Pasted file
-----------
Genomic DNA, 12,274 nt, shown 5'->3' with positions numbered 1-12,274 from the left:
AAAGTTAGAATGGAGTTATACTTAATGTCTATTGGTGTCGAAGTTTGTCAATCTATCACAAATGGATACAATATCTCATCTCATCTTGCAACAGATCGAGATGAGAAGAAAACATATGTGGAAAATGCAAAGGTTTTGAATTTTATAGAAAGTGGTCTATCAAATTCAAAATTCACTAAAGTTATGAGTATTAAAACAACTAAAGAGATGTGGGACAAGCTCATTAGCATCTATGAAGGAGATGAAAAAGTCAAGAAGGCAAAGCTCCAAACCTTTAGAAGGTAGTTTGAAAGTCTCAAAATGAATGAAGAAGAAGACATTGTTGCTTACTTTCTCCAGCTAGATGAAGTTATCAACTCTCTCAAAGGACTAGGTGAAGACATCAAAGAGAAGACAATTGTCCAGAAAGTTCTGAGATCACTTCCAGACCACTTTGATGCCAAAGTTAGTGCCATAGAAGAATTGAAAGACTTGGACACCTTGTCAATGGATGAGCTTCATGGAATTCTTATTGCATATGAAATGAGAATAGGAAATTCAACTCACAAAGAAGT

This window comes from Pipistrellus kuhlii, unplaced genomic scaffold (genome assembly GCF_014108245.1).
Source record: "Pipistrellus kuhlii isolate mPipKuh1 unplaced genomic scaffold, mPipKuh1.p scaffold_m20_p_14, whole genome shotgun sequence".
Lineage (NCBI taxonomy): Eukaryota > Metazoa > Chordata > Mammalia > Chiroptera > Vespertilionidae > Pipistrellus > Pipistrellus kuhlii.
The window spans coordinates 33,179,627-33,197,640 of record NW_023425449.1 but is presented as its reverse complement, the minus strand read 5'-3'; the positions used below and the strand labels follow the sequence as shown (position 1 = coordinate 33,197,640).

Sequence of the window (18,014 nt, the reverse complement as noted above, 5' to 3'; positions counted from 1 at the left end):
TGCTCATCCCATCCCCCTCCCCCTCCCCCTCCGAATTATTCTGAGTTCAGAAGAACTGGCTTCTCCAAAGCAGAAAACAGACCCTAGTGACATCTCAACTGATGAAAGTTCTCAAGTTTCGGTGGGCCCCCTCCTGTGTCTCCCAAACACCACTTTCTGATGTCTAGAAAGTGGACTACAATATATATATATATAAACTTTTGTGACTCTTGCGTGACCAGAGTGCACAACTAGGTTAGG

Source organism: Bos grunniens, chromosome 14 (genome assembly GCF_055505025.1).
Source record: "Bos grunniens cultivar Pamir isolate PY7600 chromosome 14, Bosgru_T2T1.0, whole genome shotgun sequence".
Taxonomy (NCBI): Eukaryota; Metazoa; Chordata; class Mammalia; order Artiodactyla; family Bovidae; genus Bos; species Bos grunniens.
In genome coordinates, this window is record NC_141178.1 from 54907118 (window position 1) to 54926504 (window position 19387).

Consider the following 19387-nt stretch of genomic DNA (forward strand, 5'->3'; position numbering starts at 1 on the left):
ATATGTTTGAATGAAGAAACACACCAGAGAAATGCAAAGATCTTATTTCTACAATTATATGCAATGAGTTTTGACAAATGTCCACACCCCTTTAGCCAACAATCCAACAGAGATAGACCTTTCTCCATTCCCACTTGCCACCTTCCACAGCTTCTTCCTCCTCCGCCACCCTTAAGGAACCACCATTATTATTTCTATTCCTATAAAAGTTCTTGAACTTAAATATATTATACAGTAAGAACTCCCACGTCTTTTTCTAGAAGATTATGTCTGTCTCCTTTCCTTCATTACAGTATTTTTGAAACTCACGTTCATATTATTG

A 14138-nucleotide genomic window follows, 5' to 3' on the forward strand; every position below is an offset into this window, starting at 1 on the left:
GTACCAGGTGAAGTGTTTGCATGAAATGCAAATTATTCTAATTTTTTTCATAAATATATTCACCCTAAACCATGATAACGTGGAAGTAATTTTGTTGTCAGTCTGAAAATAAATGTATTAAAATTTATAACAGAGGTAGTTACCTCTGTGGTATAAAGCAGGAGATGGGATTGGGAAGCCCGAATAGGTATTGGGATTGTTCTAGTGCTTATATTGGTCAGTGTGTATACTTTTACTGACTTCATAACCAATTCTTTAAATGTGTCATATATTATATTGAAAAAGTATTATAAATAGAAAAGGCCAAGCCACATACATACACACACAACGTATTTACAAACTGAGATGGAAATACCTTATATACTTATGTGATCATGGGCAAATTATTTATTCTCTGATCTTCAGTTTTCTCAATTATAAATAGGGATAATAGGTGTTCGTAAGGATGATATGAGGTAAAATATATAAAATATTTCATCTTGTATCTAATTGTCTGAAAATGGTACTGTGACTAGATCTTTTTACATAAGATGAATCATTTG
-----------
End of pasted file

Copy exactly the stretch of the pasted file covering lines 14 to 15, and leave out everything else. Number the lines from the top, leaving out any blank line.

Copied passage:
ATATGTTTGAATGAAGAAACACACCAGAGAAATGCAAAGATCTTATTTCTACAATTATATGCAATGAGTTTTGACAAATGTCCACACCCCTTTAGCCAACAATCCAACAGAGATAGACCTTTCTCCATTCCCACTTGCCACCTTCCACAGCTTCTTCCTCCTCCGCCACCCTTAAGGAACCACCATTATTATTTCTATTCCTATAAAAGTTCTTGAACTTAAATATATTATACAGTAAGAACTCCCACGTCTTTTTCTAGAAGATTATGTCTGTCTCCTTTCCTTCATTACAGTATTTTTGAAACTCACGTTCATATTATTG

A 14138-nucleotide genomic window follows, 5' to 3' on the forward strand; every position below is an offset into this window, starting at 1 on the left: